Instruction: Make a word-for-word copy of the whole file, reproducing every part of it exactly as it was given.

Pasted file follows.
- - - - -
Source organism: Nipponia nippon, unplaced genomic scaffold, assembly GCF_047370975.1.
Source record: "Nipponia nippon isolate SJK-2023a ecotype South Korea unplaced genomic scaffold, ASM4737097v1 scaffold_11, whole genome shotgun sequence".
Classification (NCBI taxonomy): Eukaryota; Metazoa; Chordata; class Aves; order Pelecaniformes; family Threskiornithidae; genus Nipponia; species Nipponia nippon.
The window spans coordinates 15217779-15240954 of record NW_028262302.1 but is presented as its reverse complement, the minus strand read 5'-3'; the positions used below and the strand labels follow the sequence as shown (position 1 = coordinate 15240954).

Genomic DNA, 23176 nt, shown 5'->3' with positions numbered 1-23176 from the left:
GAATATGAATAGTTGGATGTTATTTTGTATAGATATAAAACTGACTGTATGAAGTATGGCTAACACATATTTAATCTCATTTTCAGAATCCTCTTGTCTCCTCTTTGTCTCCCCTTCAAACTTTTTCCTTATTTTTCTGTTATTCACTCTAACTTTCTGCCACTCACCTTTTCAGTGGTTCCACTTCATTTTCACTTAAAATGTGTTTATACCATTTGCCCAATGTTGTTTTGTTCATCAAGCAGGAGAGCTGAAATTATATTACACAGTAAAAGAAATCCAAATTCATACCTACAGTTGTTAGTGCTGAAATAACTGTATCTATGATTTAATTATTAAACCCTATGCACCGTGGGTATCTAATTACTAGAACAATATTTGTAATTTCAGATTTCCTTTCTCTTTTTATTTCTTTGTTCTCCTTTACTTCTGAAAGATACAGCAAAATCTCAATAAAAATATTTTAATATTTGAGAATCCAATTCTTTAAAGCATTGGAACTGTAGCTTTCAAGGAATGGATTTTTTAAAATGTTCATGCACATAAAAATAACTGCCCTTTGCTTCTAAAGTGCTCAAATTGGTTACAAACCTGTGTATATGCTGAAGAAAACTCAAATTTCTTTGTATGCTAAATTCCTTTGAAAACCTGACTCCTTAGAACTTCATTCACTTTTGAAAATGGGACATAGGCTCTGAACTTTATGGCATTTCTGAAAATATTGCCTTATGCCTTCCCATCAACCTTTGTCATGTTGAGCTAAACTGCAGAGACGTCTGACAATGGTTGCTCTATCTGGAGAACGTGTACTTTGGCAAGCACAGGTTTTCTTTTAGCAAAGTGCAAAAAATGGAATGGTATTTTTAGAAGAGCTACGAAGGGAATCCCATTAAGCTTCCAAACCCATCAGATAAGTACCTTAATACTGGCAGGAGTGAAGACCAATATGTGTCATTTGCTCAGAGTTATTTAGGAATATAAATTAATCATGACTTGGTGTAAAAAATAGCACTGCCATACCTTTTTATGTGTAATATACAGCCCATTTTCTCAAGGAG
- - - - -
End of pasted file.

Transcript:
Source organism: Nipponia nippon, unplaced genomic scaffold, assembly GCF_047370975.1.
Source record: "Nipponia nippon isolate SJK-2023a ecotype South Korea unplaced genomic scaffold, ASM4737097v1 scaffold_11, whole genome shotgun sequence".
Classification (NCBI taxonomy): Eukaryota; Metazoa; Chordata; class Aves; order Pelecaniformes; family Threskiornithidae; genus Nipponia; species Nipponia nippon.
The window spans coordinates 15217779-15240954 of record NW_028262302.1 but is presented as its reverse complement, the minus strand read 5'-3'; the positions used below and the strand labels follow the sequence as shown (position 1 = coordinate 15240954).

Genomic DNA, 23176 nt, shown 5'->3' with positions numbered 1-23176 from the left:
GAATATGAATAGTTGGATGTTATTTTGTATAGATATAAAACTGACTGTATGAAGTATGGCTAACACATATTTAATCTCATTTTCAGAATCCTCTTGTCTCCTCTTTGTCTCCCCTTCAAACTTTTTCCTTATTTTTCTGTTATTCACTCTAACTTTCTGCCACTCACCTTTTCAGTGGTTCCACTTCATTTTCACTTAAAATGTGTTTATACCATTTGCCCAATGTTGTTTTGTTCATCAAGCAGGAGAGCTGAAATTATATTACACAGTAAAAGAAATCCAAATTCATACCTACAGTTGTTAGTGCTGAAATAACTGTATCTATGATTTAATTATTAAACCCTATGCACCGTGGGTATCTAATTACTAGAACAATATTTGTAATTTCAGATTTCCTTTCTCTTTTTATTTCTTTGTTCTCCTTTACTTCTGAAAGATACAGCAAAATCTCAATAAAAATATTTTAATATTTGAGAATCCAATTCTTTAAAGCATTGGAACTGTAGCTTTCAAGGAATGGATTTTTTAAAATGTTCATGCACATAAAAATAACTGCCCTTTGCTTCTAAAGTGCTCAAATTGGTTACAAACCTGTGTATATGCTGAAGAAAACTCAAATTTCTTTGTATGCTAAATTCCTTTGAAAACCTGACTCCTTAGAACTTCATTCACTTTTGAAAATGGGACATAGGCTCTGAACTTTATGGCATTTCTGAAAATATTGCCTTATGCCTTCCCATCAACCTTTGTCATGTTGAGCTAAACTGCAGAGACGTCTGACAATGGTTGCTCTATCTGGAGAACGTGTACTTTGGCAAGCACAGGTTTTCTTTTAGCAAAGTGCAAAAAATGGAATGGTATTTTTAGAAGAGCTACGAAGGGAATCCCATTAAGCTTCCAAACCCATCAGATAAGTACCTTAATACTGGCAGGAGTGAAGACCAATATGTGTCATTTGCTCAGAGTTATTTAGGAATATAAATTAATCATGACTTGGTGTAAAAAATAGCACTGCCATACCTTTTTATGTGTAATATACAGCCCATTTTCTCAAGGAG